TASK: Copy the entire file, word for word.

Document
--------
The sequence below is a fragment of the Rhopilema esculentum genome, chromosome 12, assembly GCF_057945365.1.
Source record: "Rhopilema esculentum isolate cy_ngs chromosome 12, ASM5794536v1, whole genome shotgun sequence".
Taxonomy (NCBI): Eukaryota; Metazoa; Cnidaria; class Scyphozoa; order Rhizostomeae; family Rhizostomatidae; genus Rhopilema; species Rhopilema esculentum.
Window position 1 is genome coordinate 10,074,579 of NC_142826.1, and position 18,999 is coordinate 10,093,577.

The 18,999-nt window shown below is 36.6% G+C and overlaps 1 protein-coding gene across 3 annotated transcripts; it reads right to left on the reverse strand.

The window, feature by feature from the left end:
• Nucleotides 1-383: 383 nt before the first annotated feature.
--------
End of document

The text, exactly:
The sequence below is a fragment of the Rhopilema esculentum genome, chromosome 12, assembly GCF_057945365.1.
Source record: "Rhopilema esculentum isolate cy_ngs chromosome 12, ASM5794536v1, whole genome shotgun sequence".
Taxonomy (NCBI): Eukaryota; Metazoa; Cnidaria; class Scyphozoa; order Rhizostomeae; family Rhizostomatidae; genus Rhopilema; species Rhopilema esculentum.
Window position 1 is genome coordinate 10,074,579 of NC_142826.1, and position 18,999 is coordinate 10,093,577.

The 18,999-nt window shown below is 36.6% G+C and overlaps 1 protein-coding gene across 3 annotated transcripts; it reads right to left on the reverse strand.

The window, feature by feature from the left end:
• Nucleotides 1-383: 383 nt before the first annotated feature.